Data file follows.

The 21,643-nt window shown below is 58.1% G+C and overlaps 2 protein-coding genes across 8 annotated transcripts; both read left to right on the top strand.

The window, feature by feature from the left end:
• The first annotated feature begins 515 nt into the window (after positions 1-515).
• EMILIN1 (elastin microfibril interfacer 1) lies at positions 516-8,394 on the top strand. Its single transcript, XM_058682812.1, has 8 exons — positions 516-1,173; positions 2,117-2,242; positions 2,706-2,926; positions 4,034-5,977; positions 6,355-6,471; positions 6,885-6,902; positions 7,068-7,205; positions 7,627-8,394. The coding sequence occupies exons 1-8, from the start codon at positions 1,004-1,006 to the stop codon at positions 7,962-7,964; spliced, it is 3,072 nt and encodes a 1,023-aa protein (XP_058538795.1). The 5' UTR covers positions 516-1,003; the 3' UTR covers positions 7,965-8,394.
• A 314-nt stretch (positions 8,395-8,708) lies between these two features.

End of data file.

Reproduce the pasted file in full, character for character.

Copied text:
The 21,643-nt window shown below is 58.1% G+C and overlaps 2 protein-coding genes across 8 annotated transcripts; both read left to right on the top strand.

The window, feature by feature from the left end:
• The first annotated feature begins 515 nt into the window (after positions 1-515).
• EMILIN1 (elastin microfibril interfacer 1) lies at positions 516-8,394 on the top strand. Its single transcript, XM_058682812.1, has 8 exons — positions 516-1,173; positions 2,117-2,242; positions 2,706-2,926; positions 4,034-5,977; positions 6,355-6,471; positions 6,885-6,902; positions 7,068-7,205; positions 7,627-8,394. The coding sequence occupies exons 1-8, from the start codon at positions 1,004-1,006 to the stop codon at positions 7,962-7,964; spliced, it is 3,072 nt and encodes a 1,023-aa protein (XP_058538795.1). The 5' UTR covers positions 516-1,003; the 3' UTR covers positions 7,965-8,394.
• A 314-nt stretch (positions 8,395-8,708) lies between these two features.